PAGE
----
The question of the proper price for e-books has shadowed the industry ever since Amazon introduced the Kindle in late 2007 and created the first truly popular portable reading device. Amazon had a natural impulse to build a market and was an aggressive retailer in any case, so it took best sellers that cost $25 in independent bookstores and sold them for $9.99 as e-books. Consumers liked that. E-book adoption soared.
In a typical ebullient forecast, James McQuivey, a Forrester analyst, wrote two years ago that digital book sales would be $2.8 billion by 2015, up from a mere $169 million in 2009. "A very altered publishing world is about to emerge," his report said. (He said last week that he was not tempering his forecast.)
Publishers, however, did not want to see their product sold so cheaply by Amazon, which would accelerate the shift away from the printed books they still depended on. With the help of Apple, they introduced a new system that gave them greater control over prices, which went up. The Justice Department found this to be illegal collusion and in April, sued.
After the suit was filed, Amazon said it looked forward to lowering prices. The industry braced itself. The Authors Guild predicted the end of the physical bookstore. "Amazon is committed to capturing the U.S. book market by forcibly moving it online, where it can more easily eliminate its competitors," the guild wrote. Paul Aiken, the guild's executive director, did not return calls for comment last week.
As the summer wore on and publishers negotiated with the government, Amazon customers began asking why they did not immediately notice a change. "It seems to me that the Kindle books have gone up," D. Amick wrote in a typical comment on an Amazon forum.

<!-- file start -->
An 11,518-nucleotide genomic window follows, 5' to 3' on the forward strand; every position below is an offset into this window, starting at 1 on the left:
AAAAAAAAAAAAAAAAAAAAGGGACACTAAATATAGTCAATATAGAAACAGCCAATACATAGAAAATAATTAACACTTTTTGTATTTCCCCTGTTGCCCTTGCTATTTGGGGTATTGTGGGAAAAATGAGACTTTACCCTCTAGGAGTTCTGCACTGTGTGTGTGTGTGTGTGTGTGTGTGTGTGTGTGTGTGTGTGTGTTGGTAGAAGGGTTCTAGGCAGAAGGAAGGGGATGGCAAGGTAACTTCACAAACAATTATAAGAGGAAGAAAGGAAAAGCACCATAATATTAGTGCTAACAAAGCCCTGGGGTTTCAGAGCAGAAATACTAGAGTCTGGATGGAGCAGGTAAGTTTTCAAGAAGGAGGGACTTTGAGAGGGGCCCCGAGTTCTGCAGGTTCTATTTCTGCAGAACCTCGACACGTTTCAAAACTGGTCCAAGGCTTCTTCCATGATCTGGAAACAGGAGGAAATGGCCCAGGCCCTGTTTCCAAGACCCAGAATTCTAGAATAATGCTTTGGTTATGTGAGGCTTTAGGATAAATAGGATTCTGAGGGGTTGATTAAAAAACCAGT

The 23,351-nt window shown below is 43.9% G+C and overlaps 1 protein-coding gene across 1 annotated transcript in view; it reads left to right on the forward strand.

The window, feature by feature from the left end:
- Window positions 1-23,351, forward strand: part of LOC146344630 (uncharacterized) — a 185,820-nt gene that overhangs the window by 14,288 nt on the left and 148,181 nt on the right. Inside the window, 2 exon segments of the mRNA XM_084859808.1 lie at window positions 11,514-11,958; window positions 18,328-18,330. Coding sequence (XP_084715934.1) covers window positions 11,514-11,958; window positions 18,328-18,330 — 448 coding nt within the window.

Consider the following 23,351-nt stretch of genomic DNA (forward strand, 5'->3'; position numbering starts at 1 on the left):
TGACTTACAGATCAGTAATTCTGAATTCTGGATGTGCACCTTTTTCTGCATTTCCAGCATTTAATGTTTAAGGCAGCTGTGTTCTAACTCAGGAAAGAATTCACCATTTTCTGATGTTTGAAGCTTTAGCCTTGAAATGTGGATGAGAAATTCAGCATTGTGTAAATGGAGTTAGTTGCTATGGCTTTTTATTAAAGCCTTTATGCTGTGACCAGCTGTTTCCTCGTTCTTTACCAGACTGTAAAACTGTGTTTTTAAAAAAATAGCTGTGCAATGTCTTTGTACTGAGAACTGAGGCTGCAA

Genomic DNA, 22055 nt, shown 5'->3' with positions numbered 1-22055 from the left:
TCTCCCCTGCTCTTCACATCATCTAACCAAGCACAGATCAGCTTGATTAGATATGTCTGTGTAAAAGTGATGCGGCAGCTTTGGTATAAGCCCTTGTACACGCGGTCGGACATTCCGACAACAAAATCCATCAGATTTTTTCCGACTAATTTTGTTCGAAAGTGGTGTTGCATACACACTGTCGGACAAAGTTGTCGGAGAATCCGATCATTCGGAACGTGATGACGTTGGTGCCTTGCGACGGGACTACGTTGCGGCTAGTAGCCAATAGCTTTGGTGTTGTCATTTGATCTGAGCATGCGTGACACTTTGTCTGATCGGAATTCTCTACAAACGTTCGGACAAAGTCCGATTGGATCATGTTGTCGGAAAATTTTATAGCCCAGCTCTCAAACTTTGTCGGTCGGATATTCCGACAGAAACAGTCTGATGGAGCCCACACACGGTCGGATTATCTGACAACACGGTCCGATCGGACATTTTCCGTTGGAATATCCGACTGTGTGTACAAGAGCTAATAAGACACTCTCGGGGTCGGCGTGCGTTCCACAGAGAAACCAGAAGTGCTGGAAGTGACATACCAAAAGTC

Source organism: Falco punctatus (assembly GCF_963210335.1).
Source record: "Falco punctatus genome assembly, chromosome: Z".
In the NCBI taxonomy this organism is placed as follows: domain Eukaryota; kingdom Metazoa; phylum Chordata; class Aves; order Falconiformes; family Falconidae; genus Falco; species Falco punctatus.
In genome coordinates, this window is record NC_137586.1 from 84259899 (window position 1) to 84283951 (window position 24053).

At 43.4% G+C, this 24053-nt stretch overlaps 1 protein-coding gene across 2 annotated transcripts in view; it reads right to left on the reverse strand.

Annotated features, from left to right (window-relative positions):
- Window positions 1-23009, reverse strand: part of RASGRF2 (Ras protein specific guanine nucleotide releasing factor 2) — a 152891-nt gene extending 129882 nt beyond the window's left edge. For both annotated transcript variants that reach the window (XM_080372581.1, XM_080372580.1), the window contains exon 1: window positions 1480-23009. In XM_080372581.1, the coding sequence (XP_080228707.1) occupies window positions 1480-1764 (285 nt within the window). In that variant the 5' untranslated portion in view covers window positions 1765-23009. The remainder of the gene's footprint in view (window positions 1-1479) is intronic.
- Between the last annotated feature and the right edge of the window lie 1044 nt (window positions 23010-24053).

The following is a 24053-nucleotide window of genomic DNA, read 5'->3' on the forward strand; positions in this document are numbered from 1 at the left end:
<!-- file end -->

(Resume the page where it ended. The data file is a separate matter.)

Some say they never expected a price war at all. "The pricing war hasn't happened because Amazon can't afford it," said Nate Hoffelder of the Digital Reader, a site devoted to e-book news and opinion. "The money Amazon lost on e-book discounts in 2008, 2009 was covered, at least in part, by the high price of Kindle hardware," he said. "Now that the Kindle is being sold so cheap, Amazon no longer has the hardware income to act as a cushion."
This is debatable -- Amazon has always devoted itself to market share rather than profitability -- but it is undeniable that the cost of e-readers has plunged much more than the cost of e-books. When the Kindle made its debut it was a big hit at $399. The cheapest model is now $69. Barnes & Noble is selling its cheapest Nook for $79, discounted from $99.
Even as prices fall, though, the dedicated e-reader is losing steam. The market peaked last year, with 23.2 million devices sold, IHS iSuppli said in a report this month. This year, sales will be 15 million. By 2016, the forecast is for seven million devices -- as opposed to 340 million tablets, which allow for e-reading and so much more.
Jordan Selburn, senior principal analyst for consumer platforms at IHS, said the migration from e-readers to tablets puts Amazon in "an interesting position" with e-book prices.
"Amazon does not make much off the hardware," he said. "Its goal is to sell you content. When they sell you a Kindle Fire tablet, they are not just selling you books but movies, diapers, garden hose. It's a portal into their entire store."
But one day, Amazon must try to make a profit. "In the era of the tablet, the difference between a book and diaper disappears," the analyst said.
Perhaps there will be loss leaders, but more likely each product will have to carry its own weight. In other words, this might be as cheap as e-books will ever be.
This article originally appeared in The New York Times.